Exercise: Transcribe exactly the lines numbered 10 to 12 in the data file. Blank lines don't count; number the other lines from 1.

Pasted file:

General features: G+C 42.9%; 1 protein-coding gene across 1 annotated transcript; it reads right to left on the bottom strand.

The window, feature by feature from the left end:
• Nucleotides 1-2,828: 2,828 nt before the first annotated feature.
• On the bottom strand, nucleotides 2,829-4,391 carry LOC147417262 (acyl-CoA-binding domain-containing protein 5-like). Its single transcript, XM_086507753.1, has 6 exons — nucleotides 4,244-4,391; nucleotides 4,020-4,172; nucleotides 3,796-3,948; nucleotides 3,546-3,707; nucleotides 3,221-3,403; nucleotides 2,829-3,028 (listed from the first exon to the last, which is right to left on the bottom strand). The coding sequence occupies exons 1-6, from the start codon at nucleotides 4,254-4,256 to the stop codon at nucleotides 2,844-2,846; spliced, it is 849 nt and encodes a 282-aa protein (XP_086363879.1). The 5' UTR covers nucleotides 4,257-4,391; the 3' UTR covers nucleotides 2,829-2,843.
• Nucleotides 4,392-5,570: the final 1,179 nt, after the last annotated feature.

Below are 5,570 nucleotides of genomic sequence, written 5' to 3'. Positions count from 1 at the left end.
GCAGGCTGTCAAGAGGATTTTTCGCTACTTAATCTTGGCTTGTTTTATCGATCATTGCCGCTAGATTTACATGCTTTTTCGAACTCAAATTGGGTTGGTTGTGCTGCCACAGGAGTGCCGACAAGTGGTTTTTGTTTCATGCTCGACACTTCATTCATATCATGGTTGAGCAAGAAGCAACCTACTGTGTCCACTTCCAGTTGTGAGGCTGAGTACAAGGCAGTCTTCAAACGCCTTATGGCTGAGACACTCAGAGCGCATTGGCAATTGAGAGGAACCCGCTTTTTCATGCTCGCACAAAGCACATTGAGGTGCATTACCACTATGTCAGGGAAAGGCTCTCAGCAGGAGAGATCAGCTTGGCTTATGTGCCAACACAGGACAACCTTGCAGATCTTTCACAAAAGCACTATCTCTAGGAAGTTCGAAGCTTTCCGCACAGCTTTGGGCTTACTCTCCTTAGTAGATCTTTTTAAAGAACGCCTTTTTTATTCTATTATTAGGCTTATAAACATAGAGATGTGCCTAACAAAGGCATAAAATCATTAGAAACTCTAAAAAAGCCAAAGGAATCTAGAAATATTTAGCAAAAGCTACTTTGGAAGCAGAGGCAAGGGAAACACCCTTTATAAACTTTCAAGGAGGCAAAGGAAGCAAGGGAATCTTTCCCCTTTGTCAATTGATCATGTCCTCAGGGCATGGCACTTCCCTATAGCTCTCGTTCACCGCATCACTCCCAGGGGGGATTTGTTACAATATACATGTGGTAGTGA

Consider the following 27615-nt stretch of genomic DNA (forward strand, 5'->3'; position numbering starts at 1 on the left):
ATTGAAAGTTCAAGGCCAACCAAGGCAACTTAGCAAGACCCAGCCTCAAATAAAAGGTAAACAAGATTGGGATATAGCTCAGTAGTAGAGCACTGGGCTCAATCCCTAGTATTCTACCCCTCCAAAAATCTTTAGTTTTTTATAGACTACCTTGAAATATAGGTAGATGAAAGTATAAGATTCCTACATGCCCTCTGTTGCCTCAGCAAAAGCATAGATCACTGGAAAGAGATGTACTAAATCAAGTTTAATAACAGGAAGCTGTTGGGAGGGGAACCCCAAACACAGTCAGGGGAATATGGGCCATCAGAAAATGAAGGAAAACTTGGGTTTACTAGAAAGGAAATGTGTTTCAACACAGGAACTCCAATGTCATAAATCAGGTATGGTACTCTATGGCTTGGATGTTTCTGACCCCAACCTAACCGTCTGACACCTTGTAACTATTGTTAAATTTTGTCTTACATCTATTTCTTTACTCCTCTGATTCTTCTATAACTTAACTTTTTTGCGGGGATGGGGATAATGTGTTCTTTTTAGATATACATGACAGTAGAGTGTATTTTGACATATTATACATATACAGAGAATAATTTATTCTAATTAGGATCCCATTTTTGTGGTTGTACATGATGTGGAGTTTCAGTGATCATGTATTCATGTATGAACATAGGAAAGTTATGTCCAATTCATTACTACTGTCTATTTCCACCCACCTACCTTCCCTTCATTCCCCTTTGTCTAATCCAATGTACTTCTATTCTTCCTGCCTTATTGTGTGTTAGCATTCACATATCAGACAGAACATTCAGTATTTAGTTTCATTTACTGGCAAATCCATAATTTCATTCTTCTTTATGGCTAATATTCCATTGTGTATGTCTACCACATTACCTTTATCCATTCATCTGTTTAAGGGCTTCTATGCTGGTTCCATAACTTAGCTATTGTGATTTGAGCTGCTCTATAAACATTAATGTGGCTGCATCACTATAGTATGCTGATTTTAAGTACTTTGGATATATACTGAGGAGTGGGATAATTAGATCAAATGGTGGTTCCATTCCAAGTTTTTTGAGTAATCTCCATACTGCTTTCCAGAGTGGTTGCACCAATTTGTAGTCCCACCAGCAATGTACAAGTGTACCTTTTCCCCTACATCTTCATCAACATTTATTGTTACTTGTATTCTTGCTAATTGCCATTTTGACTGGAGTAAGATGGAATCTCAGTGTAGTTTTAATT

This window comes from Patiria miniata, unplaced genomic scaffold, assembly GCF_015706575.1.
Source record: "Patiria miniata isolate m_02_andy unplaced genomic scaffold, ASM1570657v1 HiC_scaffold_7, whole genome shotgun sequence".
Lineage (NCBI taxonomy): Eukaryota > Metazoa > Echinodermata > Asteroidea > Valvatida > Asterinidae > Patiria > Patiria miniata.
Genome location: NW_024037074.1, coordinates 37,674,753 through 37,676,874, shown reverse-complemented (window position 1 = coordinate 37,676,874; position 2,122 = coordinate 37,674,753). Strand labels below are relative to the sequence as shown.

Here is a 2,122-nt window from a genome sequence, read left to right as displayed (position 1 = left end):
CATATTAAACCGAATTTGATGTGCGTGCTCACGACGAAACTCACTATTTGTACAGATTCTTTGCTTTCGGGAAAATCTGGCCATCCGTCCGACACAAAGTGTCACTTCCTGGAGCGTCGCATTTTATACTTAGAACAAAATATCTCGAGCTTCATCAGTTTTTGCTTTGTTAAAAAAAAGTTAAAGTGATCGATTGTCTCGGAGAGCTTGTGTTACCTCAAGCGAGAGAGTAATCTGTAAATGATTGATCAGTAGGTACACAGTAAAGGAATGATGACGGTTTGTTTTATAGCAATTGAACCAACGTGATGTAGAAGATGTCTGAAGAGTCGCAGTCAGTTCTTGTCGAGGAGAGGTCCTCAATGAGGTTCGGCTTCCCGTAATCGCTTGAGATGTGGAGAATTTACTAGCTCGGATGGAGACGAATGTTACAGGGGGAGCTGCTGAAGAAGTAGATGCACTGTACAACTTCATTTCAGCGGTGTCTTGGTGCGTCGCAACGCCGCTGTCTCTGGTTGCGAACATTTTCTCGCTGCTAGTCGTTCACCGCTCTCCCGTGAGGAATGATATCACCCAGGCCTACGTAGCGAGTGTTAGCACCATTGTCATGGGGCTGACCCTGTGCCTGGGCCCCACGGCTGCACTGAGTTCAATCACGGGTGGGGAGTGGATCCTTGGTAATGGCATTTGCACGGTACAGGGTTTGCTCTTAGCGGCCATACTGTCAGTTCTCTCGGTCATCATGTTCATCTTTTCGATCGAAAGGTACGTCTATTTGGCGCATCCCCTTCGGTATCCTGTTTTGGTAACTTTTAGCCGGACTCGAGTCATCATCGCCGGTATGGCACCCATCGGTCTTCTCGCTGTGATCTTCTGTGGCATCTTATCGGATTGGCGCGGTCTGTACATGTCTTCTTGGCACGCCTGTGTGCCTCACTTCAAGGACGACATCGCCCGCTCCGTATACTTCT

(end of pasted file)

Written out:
This window comes from Patiria miniata, unplaced genomic scaffold, assembly GCF_015706575.1.
Source record: "Patiria miniata isolate m_02_andy unplaced genomic scaffold, ASM1570657v1 HiC_scaffold_7, whole genome shotgun sequence".
Lineage (NCBI taxonomy): Eukaryota > Metazoa > Echinodermata > Asteroidea > Valvatida > Asterinidae > Patiria > Patiria miniata.